The Institute for the Study of Human Rights welcomes scholars wishing to engage in research in the area of human rights. The Visiting Scholars Program is designed to link the visiting scholars with the Columbia community by providing connections to faculty members and encouraging participation in conferences and seminars.
Read the selected biographies of some of our recent scholars below. (Note: Bios may not be up to date.) Click here for a list of additional visiting scholars.
To learn more about the Visiting Scholars Program and how to apply, click here.
Paul Mikov is currently Executive Advisor for Policy & External Affairs at the Boris Trajkovski International Foundation, supporting the Foundation’s work with partners such as the Clinton Global Initiative, UNDP and UNICEF in New York, as well as the USAID in Washington DC. After several years in non-profit management and ministerial work in Southern California, Paul joined World Vision International (WVI) in 2003, where he held senior management and leadership roles for about ten years, specializing in humanitarian affairs and policy and advocacy. The last six years, Paul was the Director of WVI’s NY office and the organization’s UN Representative, until August 2012. In that role, Paul worked across the key portfolios of the industry (humanitarian, development, policy/advocacy), and across the most strategic domains: UN, governmental, non-governmental, media, corporate/foundations, and the faith-based domains. At the UN, Paul played pivotal roles in engagements with the UN Security Council, the General Assembly, the Secretariat, and the key specialized agencies, funds and programs of the UN, in particular UNICEF, UNDP, UNFPA, and WHO. Paul holds a bachelor’s degree in Business Management, two masters’ degrees, and has completed half of the program towards a Doctor of Philosophy.
Jonathan Papoulidis is Senior Advisor, Peacebuilding and Humanitarian Affairs for a major international non-governmental aid agency. He previously served with the United Nations on three continents, including in Indonesia as UN Special Advisor for Aceh and Nias and before that, as Chief of Policy and Programmes for the UN’s recovery coordination efforts in Aceh and Nias. He also served in the UN peacekeeping mission in Liberia as advisor to the Deputy Special Representative of the UN Secretary- General for Recovery and Governance. Prior to these roles, he worked with UN OCHA at Headquarters and in the field. He has a master’s degree in international relations from the University of Cambridge where he was editor of the Cambridge Review of International Affairs. He was Coordinator of Peacebuilding and Humanitarian Affairs at York University’s Centre for Refugee Studies and former executive committee member of the International Studies’ Association Peace Section.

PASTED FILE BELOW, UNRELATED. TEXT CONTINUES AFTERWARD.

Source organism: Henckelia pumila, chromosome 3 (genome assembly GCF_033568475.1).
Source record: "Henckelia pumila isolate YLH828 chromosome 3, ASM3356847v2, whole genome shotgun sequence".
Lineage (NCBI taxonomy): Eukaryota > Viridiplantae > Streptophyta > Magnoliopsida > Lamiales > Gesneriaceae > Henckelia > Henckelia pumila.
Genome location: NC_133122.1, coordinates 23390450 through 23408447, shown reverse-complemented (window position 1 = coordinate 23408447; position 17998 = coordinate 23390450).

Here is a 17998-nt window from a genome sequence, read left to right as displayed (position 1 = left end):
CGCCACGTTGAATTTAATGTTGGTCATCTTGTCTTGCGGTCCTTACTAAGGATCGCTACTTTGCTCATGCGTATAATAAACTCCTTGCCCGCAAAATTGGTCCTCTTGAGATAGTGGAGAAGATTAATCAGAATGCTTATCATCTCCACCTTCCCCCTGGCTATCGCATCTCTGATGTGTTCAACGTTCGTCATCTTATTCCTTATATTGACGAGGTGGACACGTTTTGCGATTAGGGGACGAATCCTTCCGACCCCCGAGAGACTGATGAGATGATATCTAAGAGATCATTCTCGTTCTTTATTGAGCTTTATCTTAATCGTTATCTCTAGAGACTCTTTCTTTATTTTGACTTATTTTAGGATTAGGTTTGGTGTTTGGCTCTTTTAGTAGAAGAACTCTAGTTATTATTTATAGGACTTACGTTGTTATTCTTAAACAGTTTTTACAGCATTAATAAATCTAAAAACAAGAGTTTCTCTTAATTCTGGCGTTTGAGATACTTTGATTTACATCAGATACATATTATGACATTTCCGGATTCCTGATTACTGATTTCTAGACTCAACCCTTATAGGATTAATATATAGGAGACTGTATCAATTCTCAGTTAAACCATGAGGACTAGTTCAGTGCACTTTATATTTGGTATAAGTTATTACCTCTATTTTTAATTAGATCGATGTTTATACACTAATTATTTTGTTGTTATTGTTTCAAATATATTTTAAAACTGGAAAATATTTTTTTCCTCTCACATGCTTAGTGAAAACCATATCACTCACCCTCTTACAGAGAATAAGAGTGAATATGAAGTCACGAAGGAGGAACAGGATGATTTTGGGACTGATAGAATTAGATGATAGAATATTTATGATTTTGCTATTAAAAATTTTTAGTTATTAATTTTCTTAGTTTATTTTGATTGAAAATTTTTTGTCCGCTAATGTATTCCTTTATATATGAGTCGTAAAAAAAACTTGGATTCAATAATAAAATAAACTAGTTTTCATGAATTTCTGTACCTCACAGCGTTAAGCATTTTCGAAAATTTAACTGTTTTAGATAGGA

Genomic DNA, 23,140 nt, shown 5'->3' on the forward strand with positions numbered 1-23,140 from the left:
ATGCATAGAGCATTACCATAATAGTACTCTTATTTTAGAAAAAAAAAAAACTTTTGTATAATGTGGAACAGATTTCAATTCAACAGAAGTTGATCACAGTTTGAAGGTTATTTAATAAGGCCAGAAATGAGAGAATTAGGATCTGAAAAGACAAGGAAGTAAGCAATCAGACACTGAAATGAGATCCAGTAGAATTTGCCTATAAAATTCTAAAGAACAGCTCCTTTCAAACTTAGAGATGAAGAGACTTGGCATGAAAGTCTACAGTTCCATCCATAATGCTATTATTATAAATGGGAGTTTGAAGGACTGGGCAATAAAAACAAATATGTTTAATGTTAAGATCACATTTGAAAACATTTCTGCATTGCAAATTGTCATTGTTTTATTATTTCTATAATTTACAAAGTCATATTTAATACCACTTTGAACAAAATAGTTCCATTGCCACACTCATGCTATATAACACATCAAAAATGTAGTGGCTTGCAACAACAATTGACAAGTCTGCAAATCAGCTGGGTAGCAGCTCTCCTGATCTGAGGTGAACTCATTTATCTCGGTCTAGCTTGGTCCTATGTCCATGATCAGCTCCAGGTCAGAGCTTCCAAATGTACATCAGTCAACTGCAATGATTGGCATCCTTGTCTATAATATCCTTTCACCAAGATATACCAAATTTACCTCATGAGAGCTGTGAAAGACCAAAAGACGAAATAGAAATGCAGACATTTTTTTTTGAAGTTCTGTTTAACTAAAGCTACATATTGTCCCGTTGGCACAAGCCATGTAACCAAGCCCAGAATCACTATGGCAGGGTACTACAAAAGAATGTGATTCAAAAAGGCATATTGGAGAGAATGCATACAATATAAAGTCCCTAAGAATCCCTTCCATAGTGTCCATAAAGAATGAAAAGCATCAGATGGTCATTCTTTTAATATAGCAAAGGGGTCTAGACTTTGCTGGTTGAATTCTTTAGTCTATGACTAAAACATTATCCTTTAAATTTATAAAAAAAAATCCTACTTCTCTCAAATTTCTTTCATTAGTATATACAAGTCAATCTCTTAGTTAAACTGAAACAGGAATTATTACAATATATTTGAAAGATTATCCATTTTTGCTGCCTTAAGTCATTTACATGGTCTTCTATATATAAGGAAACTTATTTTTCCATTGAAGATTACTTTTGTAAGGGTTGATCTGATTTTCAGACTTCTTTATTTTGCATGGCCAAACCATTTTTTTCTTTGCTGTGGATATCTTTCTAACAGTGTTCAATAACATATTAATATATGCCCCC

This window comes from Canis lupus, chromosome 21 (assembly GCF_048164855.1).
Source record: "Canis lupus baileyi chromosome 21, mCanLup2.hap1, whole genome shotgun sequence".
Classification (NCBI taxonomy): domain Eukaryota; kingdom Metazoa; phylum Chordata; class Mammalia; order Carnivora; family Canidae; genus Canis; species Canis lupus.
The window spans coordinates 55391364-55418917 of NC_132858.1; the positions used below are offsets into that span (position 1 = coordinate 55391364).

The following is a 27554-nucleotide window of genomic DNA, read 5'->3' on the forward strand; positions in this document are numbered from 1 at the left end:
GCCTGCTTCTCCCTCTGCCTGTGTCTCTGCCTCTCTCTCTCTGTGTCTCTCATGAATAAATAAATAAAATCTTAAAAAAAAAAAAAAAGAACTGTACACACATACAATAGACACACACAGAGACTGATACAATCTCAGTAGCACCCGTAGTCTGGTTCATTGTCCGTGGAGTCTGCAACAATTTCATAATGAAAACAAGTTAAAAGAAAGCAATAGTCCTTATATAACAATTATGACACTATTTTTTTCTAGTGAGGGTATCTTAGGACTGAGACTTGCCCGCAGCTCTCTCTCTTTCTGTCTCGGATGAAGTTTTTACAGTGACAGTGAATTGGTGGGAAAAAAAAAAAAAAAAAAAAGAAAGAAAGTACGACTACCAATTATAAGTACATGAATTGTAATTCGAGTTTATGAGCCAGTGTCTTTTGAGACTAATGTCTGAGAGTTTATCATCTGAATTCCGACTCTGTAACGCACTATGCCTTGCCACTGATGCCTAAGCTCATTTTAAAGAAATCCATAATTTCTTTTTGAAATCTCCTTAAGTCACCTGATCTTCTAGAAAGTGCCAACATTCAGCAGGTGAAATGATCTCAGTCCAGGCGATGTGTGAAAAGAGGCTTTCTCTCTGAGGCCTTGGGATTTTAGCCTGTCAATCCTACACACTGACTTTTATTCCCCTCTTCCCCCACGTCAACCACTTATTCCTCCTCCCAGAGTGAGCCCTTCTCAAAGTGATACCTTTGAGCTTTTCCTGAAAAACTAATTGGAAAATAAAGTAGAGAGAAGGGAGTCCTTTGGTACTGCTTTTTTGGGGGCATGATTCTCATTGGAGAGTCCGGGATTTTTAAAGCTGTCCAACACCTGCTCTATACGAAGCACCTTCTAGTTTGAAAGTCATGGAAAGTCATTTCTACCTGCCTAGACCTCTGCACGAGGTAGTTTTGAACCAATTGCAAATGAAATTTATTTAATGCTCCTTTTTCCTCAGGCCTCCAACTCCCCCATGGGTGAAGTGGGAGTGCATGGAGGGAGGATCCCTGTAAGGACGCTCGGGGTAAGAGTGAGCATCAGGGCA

Robert Robinson earned his PhD in Political Philosophy from the University of Georgia in 2012. He is currently at work completing a book on the relationship between responsibility and theories of distributive justice, due out from Palgrave Macmillon in 2014. He has published articles, comments, and reviews in areas of moral and political philosophy, and philosophy of law.
Jarrett Zigon is an Assistant Professor in the Department of Anthropology and Sociology at the University of Amsterdam. His research interests include morality, subjectivity, and institutional spaces of disciplinary practice. These interests are taken up from the perspective of an anthropologist strongly influenced by post-Heideggerian phenomenology and critical theory. He has completed two research projects in Russia: one on the relationship between personal experience and moral conceptions, and a second on Russian Orthodox Church drug rehabilitation programs as spaces for moral training. His current research focuses on human rights as a transnational moral discourse. His articles can be found in Anthropological Theory, Ethnos, and Ethos among other journals. His books including Morality: An Anthropological Perspective (2008, Berg), Making the New Post-Soviet Person: Narratives of Moral Experience in Contemporary Moscow (2010, Brill),and HIV is God’s Blessing: Rehabilitating Morality in Neoliberal Russia (2011, University of California Press).
Artak Ayunts has BA and MA degrees in Sociology from Yerevan State University. He also has an MA degree in Conflict Resolution from Bradford University, Peace Studies Department, United Kingdom. He completed his PhD studies at Yerevan State University in 2004 on the topic of Nagorno-Karabakh conflict. He has been a Tavitian Fellow at Fletcher School of Law and Diplomacy and DAAD Fellow at Peace Research Institute Frankfurt. Prior to that, he was the representative of the International Alert in Armenia. Currently he teaches at Yerevan State University. His research interests include Conflict Management, Peace Studies and Discourse Analysis.